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Disc nutrition linked to back pain

Lower back pain may be the result of stressful physical activity that cuts off nutrient supply to spinal disc cells, new research suggests.

Spanish scientists used computer models to determine the link between poor nutrient flow to the disc and degenerative disease.

The team at the Institute for Bioengineering in Barcelona examined how the human spinal disc responds to mechanical changes and nutrient levels. Researchers also assessed the impact of changes such as height of the disc and cell density.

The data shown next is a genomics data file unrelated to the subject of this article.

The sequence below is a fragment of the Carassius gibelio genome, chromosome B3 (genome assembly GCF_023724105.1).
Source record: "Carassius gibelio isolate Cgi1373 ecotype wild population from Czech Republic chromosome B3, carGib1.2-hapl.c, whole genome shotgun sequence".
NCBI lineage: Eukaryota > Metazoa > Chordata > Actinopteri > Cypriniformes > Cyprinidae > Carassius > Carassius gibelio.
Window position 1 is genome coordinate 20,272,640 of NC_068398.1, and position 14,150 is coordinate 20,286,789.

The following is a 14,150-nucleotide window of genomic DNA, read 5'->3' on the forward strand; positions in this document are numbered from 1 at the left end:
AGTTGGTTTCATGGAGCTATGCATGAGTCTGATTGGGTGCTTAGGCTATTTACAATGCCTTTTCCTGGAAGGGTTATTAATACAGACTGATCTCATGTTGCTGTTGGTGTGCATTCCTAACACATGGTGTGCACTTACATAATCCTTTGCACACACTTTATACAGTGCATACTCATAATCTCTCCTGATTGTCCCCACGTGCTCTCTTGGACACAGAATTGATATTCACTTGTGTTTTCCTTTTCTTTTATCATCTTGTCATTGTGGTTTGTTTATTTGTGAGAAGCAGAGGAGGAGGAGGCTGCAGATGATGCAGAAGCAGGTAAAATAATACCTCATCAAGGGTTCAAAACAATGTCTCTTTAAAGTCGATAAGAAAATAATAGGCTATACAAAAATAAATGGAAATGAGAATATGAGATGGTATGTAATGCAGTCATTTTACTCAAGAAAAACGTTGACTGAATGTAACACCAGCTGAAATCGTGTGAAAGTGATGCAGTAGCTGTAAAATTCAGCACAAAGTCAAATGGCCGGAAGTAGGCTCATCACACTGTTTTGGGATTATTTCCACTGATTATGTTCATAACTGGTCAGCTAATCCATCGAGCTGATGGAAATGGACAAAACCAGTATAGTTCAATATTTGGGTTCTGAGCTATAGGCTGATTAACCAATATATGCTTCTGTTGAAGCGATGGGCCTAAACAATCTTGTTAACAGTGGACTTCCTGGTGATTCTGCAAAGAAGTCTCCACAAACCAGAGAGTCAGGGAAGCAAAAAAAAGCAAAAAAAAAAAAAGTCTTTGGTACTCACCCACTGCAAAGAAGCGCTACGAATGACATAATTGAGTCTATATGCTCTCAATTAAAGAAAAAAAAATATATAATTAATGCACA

They found that intense activities, such as heavy lifting, bending and twisting, can prevent disc cells from getting adequate nutrients.

When cell nutrition is affected, healthy discs that would otherwise age normally become progressively degenerative and cause back pain.

However, the researchers said cells are nourished well with normal levels of exercise.

The findings, published in the journal PLoS Computational Biology, may improve our understanding of the reasons for lower back pain which is believed to affected nearly four out of five active people at some point in their lives.

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PLoS Computational Biology